Release to Receive
Release to receive. This phrase is very similar to let go and let God. These two phrases can be applied to many aspects of our lives. Today, the focus is on relationships. Romantic ones to be more specific. When a romantic relationship (or any relationship for that matter) comes to an end, we experience grief. This is normal. When a marriage ends, same feeling. When a long term relationship comes to an end, same feeling.
However, our human selves. As a way of lingering on the loss, especially if the relationship was toxic. This feeling of loss sticks around, stopping us in our tracks. In addition to feeling of loss (grief) we experience sadness, disbelief, hurt or disappointment – just to name a few. These emotions manifest themselves when we illustrate our natural vulnerability. We cry softly, we cry loudly, we scream or curse the air. While these emotions are necessary and encouraged. It is important that we do not dwell in that space. If we dwell in those feelings we will eventually exert more energy — focusing our attention away from the greatness that we are to receive.
Case in point:
Once in a relationship for three years. Half way through, I realized that this person was not the one. Instead of release this person, I continued this relationship as a passive partner. There was no drama. My hands were filled with everyday “business as usual.” He wasn’t harmful and I was okay with allowing time to elapse.
That was mistake number one.
In year three, I called him out on not being transparent about his feelings or his needs. He was given multiple opportunities to share how he felt and until I decided to say something he said nothing. Relying on him to let me know what he was feeling and tolerating the relationship as is . . .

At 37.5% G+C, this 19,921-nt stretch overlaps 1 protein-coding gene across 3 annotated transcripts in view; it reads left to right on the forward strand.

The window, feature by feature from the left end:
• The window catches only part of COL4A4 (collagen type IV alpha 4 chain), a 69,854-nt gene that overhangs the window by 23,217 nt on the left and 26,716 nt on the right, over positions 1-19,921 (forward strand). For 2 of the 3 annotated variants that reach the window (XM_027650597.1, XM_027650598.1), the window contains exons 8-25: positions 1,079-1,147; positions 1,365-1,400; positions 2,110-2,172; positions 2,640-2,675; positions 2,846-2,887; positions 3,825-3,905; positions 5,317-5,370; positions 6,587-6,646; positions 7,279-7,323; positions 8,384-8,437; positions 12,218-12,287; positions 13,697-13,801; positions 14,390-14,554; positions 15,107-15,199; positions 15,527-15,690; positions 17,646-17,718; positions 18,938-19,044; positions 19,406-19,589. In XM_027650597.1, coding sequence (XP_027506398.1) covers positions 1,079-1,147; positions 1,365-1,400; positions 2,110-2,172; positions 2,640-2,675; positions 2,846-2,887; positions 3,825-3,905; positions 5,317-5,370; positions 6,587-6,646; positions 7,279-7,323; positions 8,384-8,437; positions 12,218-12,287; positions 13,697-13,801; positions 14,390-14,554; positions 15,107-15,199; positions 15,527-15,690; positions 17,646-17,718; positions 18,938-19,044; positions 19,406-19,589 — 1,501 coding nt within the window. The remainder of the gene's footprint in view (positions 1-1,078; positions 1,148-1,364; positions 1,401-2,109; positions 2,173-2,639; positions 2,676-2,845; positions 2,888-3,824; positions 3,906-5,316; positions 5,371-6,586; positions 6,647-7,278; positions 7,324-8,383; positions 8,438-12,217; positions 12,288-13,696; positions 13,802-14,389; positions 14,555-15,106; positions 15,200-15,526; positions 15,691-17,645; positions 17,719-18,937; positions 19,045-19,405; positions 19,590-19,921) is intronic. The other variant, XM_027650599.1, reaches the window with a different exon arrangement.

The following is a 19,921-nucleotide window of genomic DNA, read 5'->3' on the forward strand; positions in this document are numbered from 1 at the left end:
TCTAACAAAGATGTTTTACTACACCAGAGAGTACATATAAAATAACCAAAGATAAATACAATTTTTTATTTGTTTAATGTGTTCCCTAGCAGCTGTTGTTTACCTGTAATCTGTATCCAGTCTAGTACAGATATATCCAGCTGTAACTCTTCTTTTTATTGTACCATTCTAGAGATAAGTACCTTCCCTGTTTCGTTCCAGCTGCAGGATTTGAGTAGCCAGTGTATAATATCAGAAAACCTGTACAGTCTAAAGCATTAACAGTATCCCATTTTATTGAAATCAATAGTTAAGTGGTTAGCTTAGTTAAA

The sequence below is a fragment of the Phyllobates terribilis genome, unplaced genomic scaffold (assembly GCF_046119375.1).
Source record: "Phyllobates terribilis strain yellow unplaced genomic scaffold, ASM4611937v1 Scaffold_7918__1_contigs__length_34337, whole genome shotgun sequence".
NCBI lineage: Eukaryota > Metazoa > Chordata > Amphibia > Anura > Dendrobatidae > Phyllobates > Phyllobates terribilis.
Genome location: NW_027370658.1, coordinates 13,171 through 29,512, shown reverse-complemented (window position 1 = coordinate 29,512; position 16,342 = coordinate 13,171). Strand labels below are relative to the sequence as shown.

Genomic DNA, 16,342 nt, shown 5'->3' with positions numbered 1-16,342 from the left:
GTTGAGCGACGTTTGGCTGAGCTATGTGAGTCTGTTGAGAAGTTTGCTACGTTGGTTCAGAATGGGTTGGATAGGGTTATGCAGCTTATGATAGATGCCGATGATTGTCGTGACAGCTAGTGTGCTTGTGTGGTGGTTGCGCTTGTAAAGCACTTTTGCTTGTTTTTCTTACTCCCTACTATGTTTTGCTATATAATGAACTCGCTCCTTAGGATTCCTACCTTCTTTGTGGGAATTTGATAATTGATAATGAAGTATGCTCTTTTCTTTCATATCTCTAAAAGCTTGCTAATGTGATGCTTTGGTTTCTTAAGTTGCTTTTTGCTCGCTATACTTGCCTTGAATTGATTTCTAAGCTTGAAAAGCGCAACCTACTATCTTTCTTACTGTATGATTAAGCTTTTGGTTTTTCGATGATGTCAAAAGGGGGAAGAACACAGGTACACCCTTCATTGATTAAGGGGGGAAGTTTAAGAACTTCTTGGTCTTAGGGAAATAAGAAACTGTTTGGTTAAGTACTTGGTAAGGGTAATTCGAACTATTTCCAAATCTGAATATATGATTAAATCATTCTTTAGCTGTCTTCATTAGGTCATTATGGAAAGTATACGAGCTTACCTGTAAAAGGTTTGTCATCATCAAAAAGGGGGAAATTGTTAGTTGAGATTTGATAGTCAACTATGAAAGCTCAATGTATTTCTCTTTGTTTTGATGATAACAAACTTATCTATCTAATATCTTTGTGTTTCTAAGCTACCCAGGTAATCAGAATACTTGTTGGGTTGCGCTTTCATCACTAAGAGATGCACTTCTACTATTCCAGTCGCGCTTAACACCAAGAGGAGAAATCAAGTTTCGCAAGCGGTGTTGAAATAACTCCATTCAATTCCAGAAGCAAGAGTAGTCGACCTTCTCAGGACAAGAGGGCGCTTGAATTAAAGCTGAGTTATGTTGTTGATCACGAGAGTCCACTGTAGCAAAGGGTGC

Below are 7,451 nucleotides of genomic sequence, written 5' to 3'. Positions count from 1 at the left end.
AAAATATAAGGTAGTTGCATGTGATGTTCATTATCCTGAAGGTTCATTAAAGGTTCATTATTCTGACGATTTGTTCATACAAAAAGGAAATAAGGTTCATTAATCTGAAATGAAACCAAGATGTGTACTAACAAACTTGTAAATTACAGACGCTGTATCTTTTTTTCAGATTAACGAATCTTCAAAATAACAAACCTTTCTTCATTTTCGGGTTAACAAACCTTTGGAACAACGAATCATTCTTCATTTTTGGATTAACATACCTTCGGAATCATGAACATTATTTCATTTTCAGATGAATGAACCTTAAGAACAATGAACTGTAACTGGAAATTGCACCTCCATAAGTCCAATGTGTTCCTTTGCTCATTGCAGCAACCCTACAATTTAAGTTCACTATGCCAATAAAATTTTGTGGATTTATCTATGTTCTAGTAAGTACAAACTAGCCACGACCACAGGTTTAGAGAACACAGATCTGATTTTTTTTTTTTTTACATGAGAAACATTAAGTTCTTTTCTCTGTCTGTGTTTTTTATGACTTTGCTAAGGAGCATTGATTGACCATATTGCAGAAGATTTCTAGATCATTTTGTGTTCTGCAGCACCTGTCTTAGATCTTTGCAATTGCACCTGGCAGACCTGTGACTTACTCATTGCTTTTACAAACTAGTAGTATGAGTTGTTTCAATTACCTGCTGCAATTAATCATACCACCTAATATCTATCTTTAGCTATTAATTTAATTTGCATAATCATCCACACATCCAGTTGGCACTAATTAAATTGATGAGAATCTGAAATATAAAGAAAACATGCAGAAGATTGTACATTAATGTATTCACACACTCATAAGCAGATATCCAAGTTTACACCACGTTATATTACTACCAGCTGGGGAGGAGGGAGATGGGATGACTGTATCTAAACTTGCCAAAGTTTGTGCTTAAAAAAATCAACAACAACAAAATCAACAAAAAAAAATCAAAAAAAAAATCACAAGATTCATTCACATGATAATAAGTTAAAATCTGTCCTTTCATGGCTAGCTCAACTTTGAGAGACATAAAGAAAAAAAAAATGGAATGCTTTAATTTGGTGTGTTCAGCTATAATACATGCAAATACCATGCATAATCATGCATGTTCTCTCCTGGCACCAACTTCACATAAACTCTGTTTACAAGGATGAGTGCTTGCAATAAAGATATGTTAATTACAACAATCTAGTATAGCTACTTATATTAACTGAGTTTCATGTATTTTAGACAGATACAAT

That was mistake number two.
Let’s pause for a deeper reflection:
In loving someone, Bell Hooks contends in her book All About Love that love is a verb. “Loving someone is an act that illustrates care, affection, recognition, respect, commitment, trust and honest communication”. This person failed to demonstrate a few of these key components but insisted that he loved me. What he was feeling wasn’t love. It was #cathect – which simply means that he invested some mental/emotional energy in our relationship – but was not able to or willingly to do the work required when we take responsibility to love someone. Often, people confuse loving someone with cathecting.
When asked, so it seems that you don’t want to be in this relationship anymore. Is that right? ” He replied, “I guess.” One valuable aspect of living is time. Time given, time received, and time spent. We must be conscious of wasting our time on things, people and situations that do not add to our existence in a meaningful way.
In that moment, I was in the middle of a graduate program at Columbia University; with a 30 page paper due that same week as well as joggling the demands of an educator and a mom. I was disappointed and furious. But then I quickly realized that I am better off without this person. This was the same feeling (though much more complicated) I had many years before when I finally divorced my abusive husband.
My emotions are not me and I am – in fact – in control of me (how I feel and what I do with what I feel). I have the power to re-focus and continue on my path of “awesomeness” despite a personal setback.
So today #BeInspired to release to receive! What is to be yours will be yours no matter what. You are beautiful, worthy, and entitled to happiness in its purest form and no one has onus over your joy and life journey BUT you. Release and be your own personal witness to the amazing events/things that you will welcome into your life!